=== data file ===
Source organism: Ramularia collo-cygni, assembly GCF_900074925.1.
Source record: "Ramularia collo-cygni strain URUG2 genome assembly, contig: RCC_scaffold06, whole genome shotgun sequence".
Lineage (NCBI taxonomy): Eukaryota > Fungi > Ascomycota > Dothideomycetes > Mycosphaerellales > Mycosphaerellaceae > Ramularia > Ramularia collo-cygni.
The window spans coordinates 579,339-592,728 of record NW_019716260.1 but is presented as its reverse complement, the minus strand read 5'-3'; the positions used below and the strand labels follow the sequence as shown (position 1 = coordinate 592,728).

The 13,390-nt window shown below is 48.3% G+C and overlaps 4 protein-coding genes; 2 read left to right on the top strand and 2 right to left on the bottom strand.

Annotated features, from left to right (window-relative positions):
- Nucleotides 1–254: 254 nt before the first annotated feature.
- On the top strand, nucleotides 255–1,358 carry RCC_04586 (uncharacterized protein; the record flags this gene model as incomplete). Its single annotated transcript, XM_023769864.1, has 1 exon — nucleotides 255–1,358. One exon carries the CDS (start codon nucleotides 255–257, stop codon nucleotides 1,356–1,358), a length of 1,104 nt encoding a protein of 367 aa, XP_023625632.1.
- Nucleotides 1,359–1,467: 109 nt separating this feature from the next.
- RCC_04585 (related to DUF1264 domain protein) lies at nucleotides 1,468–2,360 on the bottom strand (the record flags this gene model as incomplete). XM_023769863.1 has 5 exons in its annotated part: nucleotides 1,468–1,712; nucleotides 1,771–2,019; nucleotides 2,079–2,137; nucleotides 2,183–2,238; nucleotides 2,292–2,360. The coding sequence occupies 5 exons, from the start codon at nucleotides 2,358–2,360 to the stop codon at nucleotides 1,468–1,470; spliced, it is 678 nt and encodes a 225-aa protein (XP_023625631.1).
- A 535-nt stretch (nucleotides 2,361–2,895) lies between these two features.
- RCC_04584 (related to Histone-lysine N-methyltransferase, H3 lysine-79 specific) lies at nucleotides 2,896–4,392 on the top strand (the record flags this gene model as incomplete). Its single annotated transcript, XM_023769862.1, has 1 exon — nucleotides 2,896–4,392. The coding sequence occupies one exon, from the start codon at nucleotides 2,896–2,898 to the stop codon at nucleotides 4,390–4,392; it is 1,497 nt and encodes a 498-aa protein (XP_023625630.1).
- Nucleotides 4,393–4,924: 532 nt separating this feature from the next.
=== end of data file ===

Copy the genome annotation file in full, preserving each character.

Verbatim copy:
Source organism: Ramularia collo-cygni, assembly GCF_900074925.1.
Source record: "Ramularia collo-cygni strain URUG2 genome assembly, contig: RCC_scaffold06, whole genome shotgun sequence".
Lineage (NCBI taxonomy): Eukaryota > Fungi > Ascomycota > Dothideomycetes > Mycosphaerellales > Mycosphaerellaceae > Ramularia > Ramularia collo-cygni.
The window spans coordinates 579,339-592,728 of record NW_019716260.1 but is presented as its reverse complement, the minus strand read 5'-3'; the positions used below and the strand labels follow the sequence as shown (position 1 = coordinate 592,728).

The 13,390-nt window shown below is 48.3% G+C and overlaps 4 protein-coding genes; 2 read left to right on the top strand and 2 right to left on the bottom strand.

Annotated features, from left to right (window-relative positions):
- Nucleotides 1–254: 254 nt before the first annotated feature.
- On the top strand, nucleotides 255–1,358 carry RCC_04586 (uncharacterized protein; the record flags this gene model as incomplete). Its single annotated transcript, XM_023769864.1, has 1 exon — nucleotides 255–1,358. One exon carries the CDS (start codon nucleotides 255–257, stop codon nucleotides 1,356–1,358), a length of 1,104 nt encoding a protein of 367 aa, XP_023625632.1.
- Nucleotides 1,359–1,467: 109 nt separating this feature from the next.
- RCC_04585 (related to DUF1264 domain protein) lies at nucleotides 1,468–2,360 on the bottom strand (the record flags this gene model as incomplete). XM_023769863.1 has 5 exons in its annotated part: nucleotides 1,468–1,712; nucleotides 1,771–2,019; nucleotides 2,079–2,137; nucleotides 2,183–2,238; nucleotides 2,292–2,360. The coding sequence occupies 5 exons, from the start codon at nucleotides 2,358–2,360 to the stop codon at nucleotides 1,468–1,470; spliced, it is 678 nt and encodes a 225-aa protein (XP_023625631.1).
- A 535-nt stretch (nucleotides 2,361–2,895) lies between these two features.
- RCC_04584 (related to Histone-lysine N-methyltransferase, H3 lysine-79 specific) lies at nucleotides 2,896–4,392 on the top strand (the record flags this gene model as incomplete). Its single annotated transcript, XM_023769862.1, has 1 exon — nucleotides 2,896–4,392. The coding sequence occupies one exon, from the start codon at nucleotides 2,896–2,898 to the stop codon at nucleotides 4,390–4,392; it is 1,497 nt and encodes a 498-aa protein (XP_023625630.1).
- Nucleotides 4,393–4,924: 532 nt separating this feature from the next.